Poll: Labour Maori MP trails

A Māori Television poll in the Te Tai Hauāuru electorate has the current Labour MP trailing significantly.

  • Howie Tamati (Maori Party) 52%
  • Adrian Rurawhe (Labour) 39%
  • Jack McDonald (Greens) 9.1%

2014 electorate results:

  • Adrian Ruawhe 8089 (41.34%)
  • Chris McKenzie 6,535 (33.40%)
  • Jack McDonald 3,004 (15.35%)
  • Jordan Winiata 1,940 (9.91%)

Tamati may be benefiting because Mana are not standing a candidate this year.

Māori without landline reason for low rating – Labour MP

Labour MP Adrian Rurawhe has blamed the lack of landline phones in Māori households for the reason why he’s trailing Māori Party’s Howie Tamati in Māori Television’s latest poll.

“The realities of polling in Maori electorates, 75 percent don’t have landlines. So they are never going to get polled,’ Rurawhe said. “I was behind in 2014 and picked up a whole 13 percentage points between the 2014 poll and election day.”

People without landlines could as easily affect other candidates.

If Tamati wins that makes current MP Marama Fox’s chances of returning to Parliament.

Fox is currently a list MP and is trailing in a poll in the Ikaroa-Rāwhiti  electorate:

  • Meka Whatira (Labour) 55%
  • Marama Fox (Maori Party) 39%
  • Dr Elizabeth Kerekere (Greens) 6%

See Fox chasing tough odds

Poll on party support compared to 2015 results in Ikaroa-Rāwhiti:

  • Labour 50.4% (47.38)
  • Maori 21.1% (12.19%)
  • NZ First 12.0% (11.25%)
  • Green 7.5% (10.28%)
  • National 5.9% (5.37%)

Poll on party support (compared to 2015 results) in Te Tai Hauāuru:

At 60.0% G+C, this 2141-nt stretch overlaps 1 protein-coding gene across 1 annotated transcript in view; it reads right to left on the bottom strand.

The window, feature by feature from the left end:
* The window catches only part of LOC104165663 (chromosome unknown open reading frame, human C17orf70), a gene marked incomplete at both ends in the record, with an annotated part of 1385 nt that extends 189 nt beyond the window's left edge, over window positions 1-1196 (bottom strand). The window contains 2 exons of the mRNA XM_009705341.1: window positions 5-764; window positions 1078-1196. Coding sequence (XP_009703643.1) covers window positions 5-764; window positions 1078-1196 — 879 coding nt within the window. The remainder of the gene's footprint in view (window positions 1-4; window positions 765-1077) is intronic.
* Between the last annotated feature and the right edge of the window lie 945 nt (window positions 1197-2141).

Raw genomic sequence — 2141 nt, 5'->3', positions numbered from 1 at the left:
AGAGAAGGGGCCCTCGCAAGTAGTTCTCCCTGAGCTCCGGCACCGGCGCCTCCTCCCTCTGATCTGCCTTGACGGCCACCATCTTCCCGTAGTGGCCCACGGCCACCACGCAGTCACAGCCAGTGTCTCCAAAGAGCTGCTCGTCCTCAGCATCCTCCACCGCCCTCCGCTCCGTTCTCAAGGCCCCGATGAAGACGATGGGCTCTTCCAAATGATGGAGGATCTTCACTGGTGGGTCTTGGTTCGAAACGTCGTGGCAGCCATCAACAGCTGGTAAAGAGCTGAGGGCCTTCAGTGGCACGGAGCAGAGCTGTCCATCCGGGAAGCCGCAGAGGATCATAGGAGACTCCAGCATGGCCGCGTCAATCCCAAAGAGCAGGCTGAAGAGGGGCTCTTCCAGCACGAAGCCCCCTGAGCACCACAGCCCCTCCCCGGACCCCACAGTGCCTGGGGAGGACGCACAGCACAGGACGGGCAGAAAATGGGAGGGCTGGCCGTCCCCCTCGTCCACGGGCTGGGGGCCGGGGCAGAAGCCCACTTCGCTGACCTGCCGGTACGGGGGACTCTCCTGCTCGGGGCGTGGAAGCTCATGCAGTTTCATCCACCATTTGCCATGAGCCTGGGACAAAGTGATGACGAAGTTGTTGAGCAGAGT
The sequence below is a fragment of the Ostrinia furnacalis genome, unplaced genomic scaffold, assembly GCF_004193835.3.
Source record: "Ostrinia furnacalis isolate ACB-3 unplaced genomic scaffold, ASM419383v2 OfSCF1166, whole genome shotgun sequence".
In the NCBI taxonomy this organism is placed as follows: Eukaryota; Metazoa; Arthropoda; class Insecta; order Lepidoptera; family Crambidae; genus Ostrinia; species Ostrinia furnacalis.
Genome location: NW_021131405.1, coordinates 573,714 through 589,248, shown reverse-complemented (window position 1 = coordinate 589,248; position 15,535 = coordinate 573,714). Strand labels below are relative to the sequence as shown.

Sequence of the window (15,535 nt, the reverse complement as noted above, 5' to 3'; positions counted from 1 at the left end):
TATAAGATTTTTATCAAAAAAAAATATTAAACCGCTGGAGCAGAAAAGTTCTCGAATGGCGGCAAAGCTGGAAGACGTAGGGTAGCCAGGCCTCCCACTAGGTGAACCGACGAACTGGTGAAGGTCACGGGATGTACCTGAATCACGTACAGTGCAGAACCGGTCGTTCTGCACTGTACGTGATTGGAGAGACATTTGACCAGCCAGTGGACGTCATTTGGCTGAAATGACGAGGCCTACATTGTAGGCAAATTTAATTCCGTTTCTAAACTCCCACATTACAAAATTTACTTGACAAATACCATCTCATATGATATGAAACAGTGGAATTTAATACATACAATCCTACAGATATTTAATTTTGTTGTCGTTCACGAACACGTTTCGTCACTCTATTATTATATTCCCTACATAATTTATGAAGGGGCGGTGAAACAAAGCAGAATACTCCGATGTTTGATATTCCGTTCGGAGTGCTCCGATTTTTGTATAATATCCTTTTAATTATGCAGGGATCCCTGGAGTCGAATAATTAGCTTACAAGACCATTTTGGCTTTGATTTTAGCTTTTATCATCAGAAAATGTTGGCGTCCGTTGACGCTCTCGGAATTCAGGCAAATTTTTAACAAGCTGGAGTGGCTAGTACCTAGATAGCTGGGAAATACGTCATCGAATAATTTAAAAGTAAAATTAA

• Labour 41.8% (42.23)
  • Maori 24% (17.64%)
  • National 11.2% (7.11%)
  • NZ First 11% (11.79%)
  • Green 9% (11.93%)
  • TOP 1.3%
  • Mana 1.3% (Internet Mana 6.82%)

In both of those Labour and NZ First support is holding, Maori party support has risen, Greens have slipped.

Howie Tamati to stand for Maori party

Howie Tamati, ex rugby league international and New Plymouth District councillor for 15 years, has been selected to stand for the Maori Party in the Te Tai Hauauru  electorate in next year’s election. It was held by Tariana Turia until 2014 when she retired.

Stuff: Howie Tamati named as Maori Party candidate for Te Tai Hauauru seat

A former New Plymouth District Councillor has won the battle for selection as Maori Party candidate in the Te Tai Hauauru seat at next year’s election.

Now he faces an even bigger challenge, to get around the enormous electorate and rouse the support he will need to take the seat off Labour MP Adrian Rurawhe.

“Without a standing MP, a lot of the electorate has gone to sleep, we Maori Party electors need to be reawakened, renergised and reconnected back to the party,” he said. 

Tamati was chosen ahead of South Taranaki’s Debbie Ngarewa-Packer by the Maori Party at a meeting on Saturday.

“When my name got read out it was quite overwhelming,” he said.

“But I was buoyed by the support I’ve been given and the large group of people who came with me to the meeting, I felt really empowered.”

Tamati, of Te Atiawa, Ngati Mutunga and Ngai Tahu, is current chief executive of Sport Taranaki and was a New Plymouth District councillor for 15 years.

He is a former international rugby league player and coach and is the president of NZ Rugby League. 

He formally announced his intention to seek the candidacy in June at Maui Pomare Day celebrations at Waitara’s Owae Marae, his home marae.

He said then the Maori Party was a good fit for him and he was committed to tikanga and to working towards what was best for tangata whenua.

One of the issues he was keen to push if he was elected into Parliament, would be the issue of Maori representation in local body politics.

Rurawhe won the seat in 2014 standing for Labour after Tariana Turia retired:

  • Adrian Rurawhe (Labour) 8,089
  • Chris McKenzie (Maori) 6,535
  • Jack Tautokai McDonald (Greens) 3,004
  • Jordan Winiata (Mana) 1,940

Will Greens not stand a candidate to help Labour? Would it help Labour?

2011 election:

  • Tariana Turia (Maori) 8,433
  • Soraya Waiata Peke-Mason (Labour) 5,212
  • Jack Tautokai McDonald (Greens) 2,007
  • Frederick Timutimu (Mana) 1,513